Federal authorities’ decision to approve a merger between Canadian Pacific and Kansas City Southern is a major step forward in efforts to rebuild rail passenger service between Baton Rouge and New Orleans, supporters said.
“It was a big, big day,” said John Spain, executive vice president of the Baton Rouge Area Foundation and a longtime advocate for rail passenger transportation. “That was probably the last significant decision we’ve been waiting for.”
Not only did the U.S. Surface Transportation Board on Wednesday approve Canadian Pacific’s $31 billion acquisition of Kansas City Southern, but the decision specifically said the deal would allow Amtrak to begin passenger service on the KCS-owned Add line between Baton Rouge and New Orleans. The board said compliance with agreements to allow Amtrak access to the Louisiana line and a Canadian Pacific-owned line between Detroit and Windsor, Ontario are conditions of the merger’s approval.
The new Canadian Pacific Kansas City rail line could open as soon as June 14.
While Spain expected the merger to be approved, he said he was particularly pleased with the language about local rail passenger services.
“Now we’re talking to partners about where we’re going from here,” he said.
Amtrak has already said Baton Rouge to New Orleans is one of the passenger services it plans to add. The next step is funding the service.
The biggest expense would be the estimated $108 million to replace the 1.8-mile wooden railroad bridge over the Bonnet Carre Spillway, where trains now crawl at 10 miles per hour. The cost of this work has increased over the years; A 2014 study put the price at $62.1 million.
The Louisiana Department of Transportation and Development has requested federal grants to cover 80% of the cost of replacing the bridge and upgrading the level crossings. The state has also applied for a grant that would cover most of the rail service’s operating costs for its first six years of operation. The grant would cover 90% of operating costs for the first year of service and would decrease by 10% for each of the next five years. This is to help subsidize the cost of running the service while the customer base builds.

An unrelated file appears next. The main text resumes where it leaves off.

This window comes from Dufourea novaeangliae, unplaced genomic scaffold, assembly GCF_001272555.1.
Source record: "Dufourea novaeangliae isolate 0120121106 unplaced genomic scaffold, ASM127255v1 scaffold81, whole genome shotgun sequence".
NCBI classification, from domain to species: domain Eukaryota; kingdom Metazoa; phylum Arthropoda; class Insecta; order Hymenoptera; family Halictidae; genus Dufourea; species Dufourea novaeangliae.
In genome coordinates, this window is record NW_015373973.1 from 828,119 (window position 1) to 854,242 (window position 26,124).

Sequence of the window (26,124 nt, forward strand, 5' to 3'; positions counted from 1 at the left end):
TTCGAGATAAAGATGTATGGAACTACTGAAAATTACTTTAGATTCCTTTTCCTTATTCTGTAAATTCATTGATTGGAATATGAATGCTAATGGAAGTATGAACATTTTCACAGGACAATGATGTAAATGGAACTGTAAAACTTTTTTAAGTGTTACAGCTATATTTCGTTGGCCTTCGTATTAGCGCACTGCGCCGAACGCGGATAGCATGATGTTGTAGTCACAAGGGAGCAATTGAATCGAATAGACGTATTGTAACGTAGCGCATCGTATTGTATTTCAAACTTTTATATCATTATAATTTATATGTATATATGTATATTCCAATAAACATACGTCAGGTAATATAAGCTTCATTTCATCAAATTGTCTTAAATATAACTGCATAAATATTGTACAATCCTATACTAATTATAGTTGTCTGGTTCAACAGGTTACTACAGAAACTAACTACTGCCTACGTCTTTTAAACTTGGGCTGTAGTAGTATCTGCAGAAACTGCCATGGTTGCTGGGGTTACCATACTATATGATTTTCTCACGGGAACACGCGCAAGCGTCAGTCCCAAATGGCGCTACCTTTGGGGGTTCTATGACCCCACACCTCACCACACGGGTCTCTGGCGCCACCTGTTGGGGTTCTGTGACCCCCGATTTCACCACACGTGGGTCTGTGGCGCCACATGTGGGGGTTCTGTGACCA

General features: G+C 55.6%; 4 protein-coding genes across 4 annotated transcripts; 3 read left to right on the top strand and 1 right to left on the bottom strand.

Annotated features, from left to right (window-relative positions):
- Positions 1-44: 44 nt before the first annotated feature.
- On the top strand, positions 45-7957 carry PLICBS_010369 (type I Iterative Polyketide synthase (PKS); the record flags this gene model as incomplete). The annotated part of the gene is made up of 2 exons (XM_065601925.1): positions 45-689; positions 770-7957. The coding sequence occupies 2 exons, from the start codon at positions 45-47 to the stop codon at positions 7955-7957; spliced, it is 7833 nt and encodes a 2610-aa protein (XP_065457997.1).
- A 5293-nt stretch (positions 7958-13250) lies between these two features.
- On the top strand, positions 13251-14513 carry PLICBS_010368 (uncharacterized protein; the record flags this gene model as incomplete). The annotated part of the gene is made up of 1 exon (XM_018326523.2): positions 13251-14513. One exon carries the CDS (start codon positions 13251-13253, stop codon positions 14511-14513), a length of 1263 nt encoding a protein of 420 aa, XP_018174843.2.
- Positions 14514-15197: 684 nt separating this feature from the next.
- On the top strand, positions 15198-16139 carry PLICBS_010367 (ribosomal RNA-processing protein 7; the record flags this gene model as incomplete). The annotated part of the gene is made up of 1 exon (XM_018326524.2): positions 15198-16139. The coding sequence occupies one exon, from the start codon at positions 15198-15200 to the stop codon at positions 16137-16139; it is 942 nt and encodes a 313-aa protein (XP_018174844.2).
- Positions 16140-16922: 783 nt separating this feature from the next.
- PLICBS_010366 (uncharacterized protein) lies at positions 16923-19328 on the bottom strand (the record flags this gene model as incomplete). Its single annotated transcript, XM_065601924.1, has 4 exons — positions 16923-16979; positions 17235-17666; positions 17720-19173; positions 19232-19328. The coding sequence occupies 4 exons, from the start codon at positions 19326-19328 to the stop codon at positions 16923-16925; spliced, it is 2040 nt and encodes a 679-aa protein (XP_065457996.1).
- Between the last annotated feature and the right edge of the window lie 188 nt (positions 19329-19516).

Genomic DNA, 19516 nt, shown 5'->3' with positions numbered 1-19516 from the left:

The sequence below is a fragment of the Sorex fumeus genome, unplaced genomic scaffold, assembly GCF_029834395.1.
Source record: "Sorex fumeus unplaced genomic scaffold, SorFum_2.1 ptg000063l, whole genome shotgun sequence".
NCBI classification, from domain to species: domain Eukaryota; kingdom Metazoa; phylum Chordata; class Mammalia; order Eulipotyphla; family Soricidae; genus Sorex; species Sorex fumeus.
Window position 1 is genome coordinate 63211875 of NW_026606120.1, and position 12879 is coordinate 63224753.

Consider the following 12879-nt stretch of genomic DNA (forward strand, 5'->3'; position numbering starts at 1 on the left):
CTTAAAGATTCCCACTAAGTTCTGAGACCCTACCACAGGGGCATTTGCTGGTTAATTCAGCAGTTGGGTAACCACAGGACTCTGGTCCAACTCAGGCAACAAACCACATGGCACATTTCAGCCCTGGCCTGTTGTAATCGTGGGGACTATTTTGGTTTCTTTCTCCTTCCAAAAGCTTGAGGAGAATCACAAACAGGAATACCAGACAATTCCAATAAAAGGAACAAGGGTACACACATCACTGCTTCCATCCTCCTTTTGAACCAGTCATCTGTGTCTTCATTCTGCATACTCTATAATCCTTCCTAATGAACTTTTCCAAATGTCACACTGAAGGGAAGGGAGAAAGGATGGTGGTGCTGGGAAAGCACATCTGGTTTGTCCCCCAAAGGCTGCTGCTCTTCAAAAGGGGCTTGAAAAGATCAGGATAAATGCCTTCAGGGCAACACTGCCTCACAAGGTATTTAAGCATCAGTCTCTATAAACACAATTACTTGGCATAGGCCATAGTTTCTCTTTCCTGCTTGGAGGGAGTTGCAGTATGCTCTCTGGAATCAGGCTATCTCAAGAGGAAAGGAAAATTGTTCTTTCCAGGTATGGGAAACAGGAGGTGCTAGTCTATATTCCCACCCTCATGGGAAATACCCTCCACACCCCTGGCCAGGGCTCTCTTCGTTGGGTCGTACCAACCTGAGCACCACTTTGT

A decision on the scholarship award could be made by the end of the year, Spain said.
For more than a decade, officials in the region’s economic development have touted a rail passenger link as an important way to spur growth in the region.
The Baton Rouge Area Chamber and GNO Inc. issued a joint statement Thursday calling the decision to approve the merger “a strong and long-overdue commitment to connect Louisiana’s two largest population centers via passenger rail.”
The proposed service would include stops in Baton Rouge at the Electric Depot on Government Street and in the Bluebonnet-Essen-Perkins Medical District; at Gonzales and LaPlace; and at Louis Armstrong New Orleans International Airport with a terminus at Union Passenger Terminal in New Orleans near Caesars Superdome.
No passenger train has operated between Baton Rouge and New Orleans since 1969, when Kansas City Southern’s Southern Belle service was discontinued. According to a 2019 poll of voters in Ascension, East Baton Rouge, Jefferson, Orleans, St. James and St. John parishes, there is public support for restarting the service.